Alec Falkenham, Dalhousie student, develops tattoo removal cream

Halifax university researcher, 27, says he has an easy way to get rid of tattoos without pain

By Phlis McGregor, CBC News

Valentine's Day may prompt some people to consider etching their loved one's name permanently on their bodies, but what happens if you break up?

A researcher at Dalhousie University in Halifax may not have a magic potion to repair the relationship, but he might be able to help get rid of that tattoo.

Alec Falkenham, a 27-year-old PhD student in the university's pathology department, is developing a topical cream that he says will make tattoo ink eventually fade away.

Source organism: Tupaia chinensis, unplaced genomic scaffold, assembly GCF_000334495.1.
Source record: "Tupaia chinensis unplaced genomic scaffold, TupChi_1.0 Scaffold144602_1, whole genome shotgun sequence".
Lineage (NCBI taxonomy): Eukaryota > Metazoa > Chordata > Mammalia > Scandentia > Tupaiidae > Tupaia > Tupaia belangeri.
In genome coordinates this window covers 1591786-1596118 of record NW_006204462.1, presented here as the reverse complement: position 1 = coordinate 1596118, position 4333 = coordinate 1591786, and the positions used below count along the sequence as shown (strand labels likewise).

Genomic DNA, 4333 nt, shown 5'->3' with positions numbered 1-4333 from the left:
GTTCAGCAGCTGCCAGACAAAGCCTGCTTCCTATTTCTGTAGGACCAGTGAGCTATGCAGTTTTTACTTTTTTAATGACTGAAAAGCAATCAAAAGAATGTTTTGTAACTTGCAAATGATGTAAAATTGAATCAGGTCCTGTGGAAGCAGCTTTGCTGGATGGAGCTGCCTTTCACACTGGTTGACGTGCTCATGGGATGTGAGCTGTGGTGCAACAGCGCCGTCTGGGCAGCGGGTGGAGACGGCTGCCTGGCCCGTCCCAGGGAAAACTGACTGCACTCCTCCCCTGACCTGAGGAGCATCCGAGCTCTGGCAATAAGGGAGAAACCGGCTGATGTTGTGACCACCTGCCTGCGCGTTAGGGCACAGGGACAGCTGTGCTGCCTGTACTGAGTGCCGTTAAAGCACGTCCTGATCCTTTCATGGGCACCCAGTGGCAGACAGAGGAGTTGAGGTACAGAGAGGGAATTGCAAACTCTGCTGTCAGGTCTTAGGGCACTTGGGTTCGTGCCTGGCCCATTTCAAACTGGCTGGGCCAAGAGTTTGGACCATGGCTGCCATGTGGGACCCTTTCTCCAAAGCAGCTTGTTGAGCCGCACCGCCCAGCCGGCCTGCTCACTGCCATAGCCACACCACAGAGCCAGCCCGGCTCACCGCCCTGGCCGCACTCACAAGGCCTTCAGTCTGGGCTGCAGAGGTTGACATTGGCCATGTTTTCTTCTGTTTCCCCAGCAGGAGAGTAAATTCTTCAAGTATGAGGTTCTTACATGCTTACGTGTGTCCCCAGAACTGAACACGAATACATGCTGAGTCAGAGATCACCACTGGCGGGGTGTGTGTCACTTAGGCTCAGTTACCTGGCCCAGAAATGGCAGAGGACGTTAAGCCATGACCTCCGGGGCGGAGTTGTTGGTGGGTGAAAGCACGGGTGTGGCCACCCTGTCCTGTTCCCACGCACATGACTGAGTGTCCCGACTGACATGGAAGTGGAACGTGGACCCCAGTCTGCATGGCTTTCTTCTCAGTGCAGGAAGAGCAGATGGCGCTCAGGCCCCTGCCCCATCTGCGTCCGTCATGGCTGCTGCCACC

"When comparing it to laser-based tattoo removal, in which you see the burns, the scarring, the blisters, in this case, we've designed a drug that doesn't really have much off-target effect," he said.

"We're not targeting any of the normal skin cells, so you won't see a lot of inflammation. In fact, based on the process that we're actually using, we don't think there will be any inflammation at all and it would actually be anti-inflammatory."

How it works

During tattooing, ink is injected into the skin. The ink initiates an immune response, and cells called "macrophages" move into the area and "eat up" the ink.

The macrophages carry some of the ink to the body's lymph nodes. But some of those macrophages that are filled with ink stay put, embedded in the skin. That's what makes the tattoo visible under the skin.